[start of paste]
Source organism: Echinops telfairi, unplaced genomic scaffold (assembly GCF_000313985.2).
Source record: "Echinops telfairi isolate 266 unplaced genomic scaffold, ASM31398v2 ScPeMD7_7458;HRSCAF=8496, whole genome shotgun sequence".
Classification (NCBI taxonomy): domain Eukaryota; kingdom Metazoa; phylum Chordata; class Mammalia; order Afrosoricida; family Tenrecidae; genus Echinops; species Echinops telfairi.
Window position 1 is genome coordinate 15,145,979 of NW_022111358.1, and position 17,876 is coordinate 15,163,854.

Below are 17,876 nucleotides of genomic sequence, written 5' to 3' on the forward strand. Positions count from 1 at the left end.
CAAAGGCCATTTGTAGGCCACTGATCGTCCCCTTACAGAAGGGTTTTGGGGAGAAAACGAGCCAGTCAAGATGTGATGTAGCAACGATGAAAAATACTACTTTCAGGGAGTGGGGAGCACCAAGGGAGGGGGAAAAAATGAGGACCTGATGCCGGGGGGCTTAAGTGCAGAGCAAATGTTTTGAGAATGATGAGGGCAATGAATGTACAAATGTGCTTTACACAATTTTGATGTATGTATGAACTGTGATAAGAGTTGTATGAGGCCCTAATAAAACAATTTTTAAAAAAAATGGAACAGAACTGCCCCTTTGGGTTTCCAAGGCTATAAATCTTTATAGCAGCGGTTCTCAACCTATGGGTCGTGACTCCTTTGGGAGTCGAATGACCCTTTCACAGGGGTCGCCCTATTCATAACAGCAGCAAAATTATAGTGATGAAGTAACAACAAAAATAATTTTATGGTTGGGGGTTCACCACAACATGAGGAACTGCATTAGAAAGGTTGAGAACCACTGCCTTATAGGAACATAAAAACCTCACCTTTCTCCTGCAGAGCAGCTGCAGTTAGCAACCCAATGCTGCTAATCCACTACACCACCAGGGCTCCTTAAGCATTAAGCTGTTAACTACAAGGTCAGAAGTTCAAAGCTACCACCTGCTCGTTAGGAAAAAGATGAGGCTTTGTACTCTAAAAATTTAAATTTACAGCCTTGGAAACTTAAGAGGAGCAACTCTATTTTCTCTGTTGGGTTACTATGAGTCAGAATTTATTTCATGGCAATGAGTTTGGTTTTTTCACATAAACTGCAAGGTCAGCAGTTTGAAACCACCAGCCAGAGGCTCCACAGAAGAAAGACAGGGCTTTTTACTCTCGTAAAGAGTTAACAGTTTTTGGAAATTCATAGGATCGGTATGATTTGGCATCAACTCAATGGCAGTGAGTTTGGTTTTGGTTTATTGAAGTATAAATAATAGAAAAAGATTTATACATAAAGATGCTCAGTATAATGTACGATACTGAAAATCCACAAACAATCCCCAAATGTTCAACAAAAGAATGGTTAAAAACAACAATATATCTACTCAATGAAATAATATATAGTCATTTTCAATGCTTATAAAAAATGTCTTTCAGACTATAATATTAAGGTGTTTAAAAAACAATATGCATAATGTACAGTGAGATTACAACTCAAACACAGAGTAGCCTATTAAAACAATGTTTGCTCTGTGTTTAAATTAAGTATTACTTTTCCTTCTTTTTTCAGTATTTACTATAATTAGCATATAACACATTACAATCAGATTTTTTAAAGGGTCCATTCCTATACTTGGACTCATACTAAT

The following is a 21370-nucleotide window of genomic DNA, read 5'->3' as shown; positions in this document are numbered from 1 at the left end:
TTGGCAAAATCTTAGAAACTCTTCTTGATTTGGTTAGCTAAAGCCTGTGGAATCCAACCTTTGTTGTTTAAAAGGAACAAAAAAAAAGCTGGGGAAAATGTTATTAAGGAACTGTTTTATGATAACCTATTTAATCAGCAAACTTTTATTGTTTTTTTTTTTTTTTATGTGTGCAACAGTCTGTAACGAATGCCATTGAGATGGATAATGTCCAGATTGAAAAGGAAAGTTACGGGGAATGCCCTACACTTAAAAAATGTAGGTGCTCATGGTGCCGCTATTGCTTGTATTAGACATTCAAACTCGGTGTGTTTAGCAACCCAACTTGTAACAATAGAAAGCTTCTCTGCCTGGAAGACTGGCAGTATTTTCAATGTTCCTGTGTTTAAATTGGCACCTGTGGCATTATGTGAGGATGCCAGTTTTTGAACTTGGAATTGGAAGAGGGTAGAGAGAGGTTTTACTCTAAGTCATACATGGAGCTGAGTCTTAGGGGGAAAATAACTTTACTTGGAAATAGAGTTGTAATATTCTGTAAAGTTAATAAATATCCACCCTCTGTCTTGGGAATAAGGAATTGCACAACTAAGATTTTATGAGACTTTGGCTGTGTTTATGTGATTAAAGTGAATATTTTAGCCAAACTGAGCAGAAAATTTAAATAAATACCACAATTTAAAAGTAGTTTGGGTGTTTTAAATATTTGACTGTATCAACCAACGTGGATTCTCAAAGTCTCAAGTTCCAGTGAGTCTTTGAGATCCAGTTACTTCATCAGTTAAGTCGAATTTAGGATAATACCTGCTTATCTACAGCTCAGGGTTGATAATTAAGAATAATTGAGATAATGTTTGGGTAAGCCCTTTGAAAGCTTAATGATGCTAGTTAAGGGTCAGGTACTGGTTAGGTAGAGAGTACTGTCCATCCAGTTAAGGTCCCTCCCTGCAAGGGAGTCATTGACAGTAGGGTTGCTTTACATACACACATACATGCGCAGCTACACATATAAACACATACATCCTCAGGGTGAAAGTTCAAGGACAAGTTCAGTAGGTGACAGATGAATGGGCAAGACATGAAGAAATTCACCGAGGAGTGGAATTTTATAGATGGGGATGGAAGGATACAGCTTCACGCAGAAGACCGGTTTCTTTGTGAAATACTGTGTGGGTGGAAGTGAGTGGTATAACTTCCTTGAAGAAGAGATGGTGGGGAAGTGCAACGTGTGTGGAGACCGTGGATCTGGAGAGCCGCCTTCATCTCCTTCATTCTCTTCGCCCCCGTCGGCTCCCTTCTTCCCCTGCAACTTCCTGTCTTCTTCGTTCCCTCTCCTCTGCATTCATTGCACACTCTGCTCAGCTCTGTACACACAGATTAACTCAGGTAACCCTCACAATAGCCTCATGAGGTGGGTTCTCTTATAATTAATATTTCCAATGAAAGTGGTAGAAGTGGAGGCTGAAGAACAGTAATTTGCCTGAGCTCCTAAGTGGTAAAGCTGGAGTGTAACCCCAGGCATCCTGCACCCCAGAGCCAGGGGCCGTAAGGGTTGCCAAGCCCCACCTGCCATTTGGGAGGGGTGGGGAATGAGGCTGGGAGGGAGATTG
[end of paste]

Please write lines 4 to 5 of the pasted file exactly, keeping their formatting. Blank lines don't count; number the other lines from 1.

Window position 1 is genome coordinate 15,145,979 of NW_022111358.1, and position 17,876 is coordinate 15,163,854.

Below are 17,876 nucleotides of genomic sequence, written 5' to 3' on the forward strand. Positions count from 1 at the left end.